Feature

Marie-Laure Roche, Global Head of Sales, Jetpack Distribution

Marie-Laure Roche, Jetpack Distribution’s Global Head of Sales, talks about surfacing content, improving discoverability, YouTube, IP and rights, Asia's acquisition habits, monetising kids content and what the biggest influences in 2020...

Discoverability is as much an issue among kids programmers as among any other genre in the streaming universe. Do you have a preferred strategy for surfacing content?
“As a distributor, we work with as many platforms as possible to surface content for our production and IP partners. We are also always keeping an eye on future trends to stay ahead and be able to anticipate the needs of platforms and audiences.”

Is there anything you wish platforms would do to improve discoverability?
“Not really for us to comment (as distributors). But we would love to them to market and window our shows as much as possible!”

If kids, as is commonly thought, live mostly on YouTube, what’s your approach to streaming video? Do you have a YouTube-first policy? If you do, can you say why? If not, can you also say why.
“No, we don’t have a YouTube first strategy. While we do work with some shows that have been on YouTube first, we generally see this as a secondary platform for exploiting the series after its been on Linear TV and SVOD.”

Are you seeing any significant changes in the way kids buyers are acquiring content in/for Asia?
“We are seeing a very open market across a broad range of countries. Asian buyers do seem to be buying more international content. Often this is due to a universal appeal and quality of production and script writing, especially in comedies. The market has become much more sophisticated with buyers appreciating well-known brands. We have seen this with shows such as Oswaldo, Kitty is Not a Cat and Rainbow Butterfly Unicorn Kitty. Asian buyers often have a great appreciation of design and animation. Plus, there are lots of new VOD platforms, opening new opportunities for sellers. In China in particular, lots of buyers are interested in the opportunities from licensing and brand extensions such as toys and theatrical.”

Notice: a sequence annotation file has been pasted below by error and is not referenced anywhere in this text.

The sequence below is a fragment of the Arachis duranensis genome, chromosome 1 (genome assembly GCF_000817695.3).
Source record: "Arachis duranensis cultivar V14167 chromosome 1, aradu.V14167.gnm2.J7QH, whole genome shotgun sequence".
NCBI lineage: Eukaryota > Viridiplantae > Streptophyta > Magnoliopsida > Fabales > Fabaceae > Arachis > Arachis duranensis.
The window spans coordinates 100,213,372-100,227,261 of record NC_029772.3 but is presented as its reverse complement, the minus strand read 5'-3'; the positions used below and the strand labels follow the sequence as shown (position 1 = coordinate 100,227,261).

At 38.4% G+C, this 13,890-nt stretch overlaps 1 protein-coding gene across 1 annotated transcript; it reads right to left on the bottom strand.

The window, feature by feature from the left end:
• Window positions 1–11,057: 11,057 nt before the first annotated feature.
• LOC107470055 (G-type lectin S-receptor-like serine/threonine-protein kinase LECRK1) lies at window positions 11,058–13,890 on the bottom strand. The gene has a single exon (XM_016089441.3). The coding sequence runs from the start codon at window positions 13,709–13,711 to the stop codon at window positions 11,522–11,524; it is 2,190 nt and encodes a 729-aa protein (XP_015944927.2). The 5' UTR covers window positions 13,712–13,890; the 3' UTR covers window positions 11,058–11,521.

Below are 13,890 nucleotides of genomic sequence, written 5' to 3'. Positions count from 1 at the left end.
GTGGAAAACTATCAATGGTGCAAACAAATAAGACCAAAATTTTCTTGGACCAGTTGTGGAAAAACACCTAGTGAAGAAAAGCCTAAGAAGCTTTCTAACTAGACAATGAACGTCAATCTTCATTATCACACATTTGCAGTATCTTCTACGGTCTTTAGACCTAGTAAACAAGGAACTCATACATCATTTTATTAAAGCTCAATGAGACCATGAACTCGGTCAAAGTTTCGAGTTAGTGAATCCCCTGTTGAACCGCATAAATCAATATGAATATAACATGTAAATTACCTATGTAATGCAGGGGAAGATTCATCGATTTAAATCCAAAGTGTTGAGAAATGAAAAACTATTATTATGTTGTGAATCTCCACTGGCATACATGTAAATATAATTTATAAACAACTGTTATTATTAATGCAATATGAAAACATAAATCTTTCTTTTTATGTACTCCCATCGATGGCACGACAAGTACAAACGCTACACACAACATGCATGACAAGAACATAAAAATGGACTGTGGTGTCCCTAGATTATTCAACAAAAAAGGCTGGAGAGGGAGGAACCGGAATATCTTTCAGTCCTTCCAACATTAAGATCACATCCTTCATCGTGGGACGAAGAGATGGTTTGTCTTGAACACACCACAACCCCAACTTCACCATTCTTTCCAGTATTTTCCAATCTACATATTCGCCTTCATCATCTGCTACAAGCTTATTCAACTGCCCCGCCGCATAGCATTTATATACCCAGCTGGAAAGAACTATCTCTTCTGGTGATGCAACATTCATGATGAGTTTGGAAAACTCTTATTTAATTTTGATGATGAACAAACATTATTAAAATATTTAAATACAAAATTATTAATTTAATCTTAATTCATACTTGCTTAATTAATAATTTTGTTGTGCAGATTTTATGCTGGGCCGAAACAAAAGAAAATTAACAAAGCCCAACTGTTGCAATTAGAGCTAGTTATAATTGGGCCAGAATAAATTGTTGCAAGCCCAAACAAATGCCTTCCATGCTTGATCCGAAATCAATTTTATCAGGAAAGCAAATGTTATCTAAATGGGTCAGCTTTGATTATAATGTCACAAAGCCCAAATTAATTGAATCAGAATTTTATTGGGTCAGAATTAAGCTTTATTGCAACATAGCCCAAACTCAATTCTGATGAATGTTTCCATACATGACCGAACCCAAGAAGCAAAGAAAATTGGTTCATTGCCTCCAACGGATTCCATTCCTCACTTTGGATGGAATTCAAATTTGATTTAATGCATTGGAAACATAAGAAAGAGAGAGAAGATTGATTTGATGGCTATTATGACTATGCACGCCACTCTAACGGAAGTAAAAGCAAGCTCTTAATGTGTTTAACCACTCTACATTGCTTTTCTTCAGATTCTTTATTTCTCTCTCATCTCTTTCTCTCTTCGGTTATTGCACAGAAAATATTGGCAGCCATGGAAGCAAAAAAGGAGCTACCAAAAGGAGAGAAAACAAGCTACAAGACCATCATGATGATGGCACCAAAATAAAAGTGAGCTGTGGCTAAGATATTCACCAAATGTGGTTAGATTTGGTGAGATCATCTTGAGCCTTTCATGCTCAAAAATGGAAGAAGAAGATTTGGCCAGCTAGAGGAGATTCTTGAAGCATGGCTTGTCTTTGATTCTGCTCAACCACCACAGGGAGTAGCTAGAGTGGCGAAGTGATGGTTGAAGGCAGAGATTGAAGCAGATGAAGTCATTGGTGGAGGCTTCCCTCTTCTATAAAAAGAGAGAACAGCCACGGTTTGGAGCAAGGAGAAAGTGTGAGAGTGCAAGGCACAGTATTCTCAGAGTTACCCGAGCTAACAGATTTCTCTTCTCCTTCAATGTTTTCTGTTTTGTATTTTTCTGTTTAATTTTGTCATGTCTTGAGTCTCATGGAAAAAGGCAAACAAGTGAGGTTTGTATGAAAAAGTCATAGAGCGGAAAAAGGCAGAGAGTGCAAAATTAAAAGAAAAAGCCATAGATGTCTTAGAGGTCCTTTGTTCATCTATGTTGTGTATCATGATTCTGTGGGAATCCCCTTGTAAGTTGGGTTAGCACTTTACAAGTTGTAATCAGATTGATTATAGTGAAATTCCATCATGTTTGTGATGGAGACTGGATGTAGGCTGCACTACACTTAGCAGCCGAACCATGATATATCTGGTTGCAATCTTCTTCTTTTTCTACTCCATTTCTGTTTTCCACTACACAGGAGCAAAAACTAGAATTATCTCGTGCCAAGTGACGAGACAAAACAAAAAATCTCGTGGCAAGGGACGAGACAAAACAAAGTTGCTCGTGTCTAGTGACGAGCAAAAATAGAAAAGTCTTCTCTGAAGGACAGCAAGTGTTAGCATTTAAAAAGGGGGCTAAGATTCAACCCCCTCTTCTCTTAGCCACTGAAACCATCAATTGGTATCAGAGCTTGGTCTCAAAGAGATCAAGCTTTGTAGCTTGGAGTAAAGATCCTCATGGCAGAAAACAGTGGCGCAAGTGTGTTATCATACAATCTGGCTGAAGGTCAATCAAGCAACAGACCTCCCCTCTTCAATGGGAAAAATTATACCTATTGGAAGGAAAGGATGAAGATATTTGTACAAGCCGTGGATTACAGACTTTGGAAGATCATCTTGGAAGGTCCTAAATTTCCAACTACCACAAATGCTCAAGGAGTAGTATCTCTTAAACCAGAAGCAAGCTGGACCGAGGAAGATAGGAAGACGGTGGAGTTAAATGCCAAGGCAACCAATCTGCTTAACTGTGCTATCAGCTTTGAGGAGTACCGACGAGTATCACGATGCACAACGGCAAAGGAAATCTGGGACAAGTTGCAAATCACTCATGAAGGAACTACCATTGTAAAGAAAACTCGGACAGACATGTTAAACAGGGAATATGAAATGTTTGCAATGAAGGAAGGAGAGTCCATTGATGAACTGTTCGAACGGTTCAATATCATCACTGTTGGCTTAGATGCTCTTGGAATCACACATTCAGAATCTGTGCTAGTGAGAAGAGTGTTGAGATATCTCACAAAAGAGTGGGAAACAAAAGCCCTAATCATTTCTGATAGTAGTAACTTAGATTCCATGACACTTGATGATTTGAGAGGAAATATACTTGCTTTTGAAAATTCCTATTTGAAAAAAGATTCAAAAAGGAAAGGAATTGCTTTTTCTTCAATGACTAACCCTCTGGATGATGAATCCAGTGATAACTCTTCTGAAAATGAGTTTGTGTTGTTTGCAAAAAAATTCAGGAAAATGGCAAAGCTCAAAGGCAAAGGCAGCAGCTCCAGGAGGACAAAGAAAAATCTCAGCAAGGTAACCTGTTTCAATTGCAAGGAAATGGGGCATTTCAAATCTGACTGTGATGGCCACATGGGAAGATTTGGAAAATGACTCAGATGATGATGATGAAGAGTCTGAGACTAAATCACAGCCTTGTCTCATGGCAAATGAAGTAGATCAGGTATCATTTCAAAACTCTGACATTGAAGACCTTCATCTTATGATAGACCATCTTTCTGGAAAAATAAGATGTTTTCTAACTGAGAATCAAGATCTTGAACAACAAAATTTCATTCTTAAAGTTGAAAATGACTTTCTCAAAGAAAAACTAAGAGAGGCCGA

Did monetising kids’ content in Asia become more difficult in 2019? Why?
“No, if anything it’s probably easier as there are more players in the market.”

Do you think it will become easier to monetise kids’ content in 2020?
“We hope so! Especially if international broadcasters continue to acquire locally (for example Turner and Netflix). The big players are buying for local audiences which is great! The threat would be if the global market becomes homogenous.”

What do you think will have the biggest influence on kids programming (production and distribution) in Asia in 2020?
“Market growth overall! More Asian IP owners will provide more opportunities to export content to other parts of the world and more channels who buy international content will feed growth”.

What industry sector in Asia acquires the most from you (free-TV, pay-TV, streaming, other)?
“All of them are important, but possibly pay TV is slightly ahead here.”

How have rights negotiations for kids content changed in the past year or so?

“The same as everywhere else, with everyone needing more rights!”

How critical is licensing and merchandising to your business in Asia? Will this change in 2020?
“Not critical but it’s a bonus if we can get licensing rights. Its an emerging business for us.”

Excerpts of this interview were published in ContentAsia's print magazine for the ATF 2019